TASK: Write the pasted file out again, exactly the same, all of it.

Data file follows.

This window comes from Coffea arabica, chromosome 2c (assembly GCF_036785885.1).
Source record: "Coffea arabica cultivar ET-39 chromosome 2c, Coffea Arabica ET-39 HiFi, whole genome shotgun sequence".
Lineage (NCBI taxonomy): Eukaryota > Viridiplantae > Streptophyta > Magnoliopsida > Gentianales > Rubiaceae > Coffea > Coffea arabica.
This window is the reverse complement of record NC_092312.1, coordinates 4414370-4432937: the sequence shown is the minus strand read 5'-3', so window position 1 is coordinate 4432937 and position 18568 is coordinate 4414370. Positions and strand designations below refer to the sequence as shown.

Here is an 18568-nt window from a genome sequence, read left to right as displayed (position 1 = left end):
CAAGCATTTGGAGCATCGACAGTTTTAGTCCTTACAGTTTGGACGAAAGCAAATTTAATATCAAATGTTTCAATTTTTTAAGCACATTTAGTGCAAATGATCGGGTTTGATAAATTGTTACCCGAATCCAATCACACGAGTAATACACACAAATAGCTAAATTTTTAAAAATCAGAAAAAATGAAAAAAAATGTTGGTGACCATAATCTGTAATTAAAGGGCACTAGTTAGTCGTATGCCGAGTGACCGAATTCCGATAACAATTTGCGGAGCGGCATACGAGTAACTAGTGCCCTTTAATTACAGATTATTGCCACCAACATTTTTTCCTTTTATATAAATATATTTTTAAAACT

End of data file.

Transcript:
This window comes from Coffea arabica, chromosome 2c (assembly GCF_036785885.1).
Source record: "Coffea arabica cultivar ET-39 chromosome 2c, Coffea Arabica ET-39 HiFi, whole genome shotgun sequence".
Lineage (NCBI taxonomy): Eukaryota > Viridiplantae > Streptophyta > Magnoliopsida > Gentianales > Rubiaceae > Coffea > Coffea arabica.
This window is the reverse complement of record NC_092312.1, coordinates 4414370-4432937: the sequence shown is the minus strand read 5'-3', so window position 1 is coordinate 4432937 and position 18568 is coordinate 4414370. Positions and strand designations below refer to the sequence as shown.

Here is an 18568-nt window from a genome sequence, read left to right as displayed (position 1 = left end):
CAAGCATTTGGAGCATCGACAGTTTTAGTCCTTACAGTTTGGACGAAAGCAAATTTAATATCAAATGTTTCAATTTTTTAAGCACATTTAGTGCAAATGATCGGGTTTGATAAATTGTTACCCGAATCCAATCACACGAGTAATACACACAAATAGCTAAATTTTTAAAAATCAGAAAAAATGAAAAAAAATGTTGGTGACCATAATCTGTAATTAAAGGGCACTAGTTAGTCGTATGCCGAGTGACCGAATTCCGATAACAATTTGCGGAGCGGCATACGAGTAACTAGTGCCCTTTAATTACAGATTATTGCCACCAACATTTTTTCCTTTTATATAAATATATTTTTAAAACT